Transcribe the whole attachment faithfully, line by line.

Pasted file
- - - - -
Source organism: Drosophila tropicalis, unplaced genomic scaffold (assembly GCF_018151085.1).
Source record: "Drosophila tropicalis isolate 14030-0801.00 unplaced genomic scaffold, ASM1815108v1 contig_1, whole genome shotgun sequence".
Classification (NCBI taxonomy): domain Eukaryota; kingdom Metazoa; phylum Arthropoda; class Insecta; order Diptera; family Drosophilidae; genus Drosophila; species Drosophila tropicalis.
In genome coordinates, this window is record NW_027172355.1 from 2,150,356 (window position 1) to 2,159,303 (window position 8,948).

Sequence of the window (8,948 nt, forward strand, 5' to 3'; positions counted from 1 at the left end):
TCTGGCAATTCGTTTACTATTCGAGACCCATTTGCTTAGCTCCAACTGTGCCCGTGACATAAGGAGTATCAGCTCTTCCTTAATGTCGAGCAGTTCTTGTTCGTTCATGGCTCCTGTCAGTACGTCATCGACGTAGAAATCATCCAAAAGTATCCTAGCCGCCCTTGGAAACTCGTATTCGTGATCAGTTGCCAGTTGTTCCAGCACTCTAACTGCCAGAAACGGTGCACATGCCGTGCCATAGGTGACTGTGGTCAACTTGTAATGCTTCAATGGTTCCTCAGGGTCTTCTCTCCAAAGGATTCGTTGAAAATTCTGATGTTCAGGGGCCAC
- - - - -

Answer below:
Source organism: Drosophila tropicalis, unplaced genomic scaffold (assembly GCF_018151085.1).
Source record: "Drosophila tropicalis isolate 14030-0801.00 unplaced genomic scaffold, ASM1815108v1 contig_1, whole genome shotgun sequence".
Classification (NCBI taxonomy): domain Eukaryota; kingdom Metazoa; phylum Arthropoda; class Insecta; order Diptera; family Drosophilidae; genus Drosophila; species Drosophila tropicalis.
In genome coordinates, this window is record NW_027172355.1 from 2,150,356 (window position 1) to 2,159,303 (window position 8,948).

Sequence of the window (8,948 nt, forward strand, 5' to 3'; positions counted from 1 at the left end):
TCTGGCAATTCGTTTACTATTCGAGACCCATTTGCTTAGCTCCAACTGTGCCCGTGACATAAGGAGTATCAGCTCTTCCTTAATGTCGAGCAGTTCTTGTTCGTTCATGGCTCCTGTCAGTACGTCATCGACGTAGAAATCATCCAAAAGTATCCTAGCCGCCCTTGGAAACTCGTATTCGTGATCAGTTGCCAGTTGTTCCAGCACTCTAACTGCCAGAAACGGTGCACATGCCGTGCCATAGGTGACTGTGGTCAACTTGTAATGCTTCAATGGTTCCTCAGGGTCTTCTCTCCAAAGGATTCGTTGAAAATTCTGATGTTCAGGGGCCAC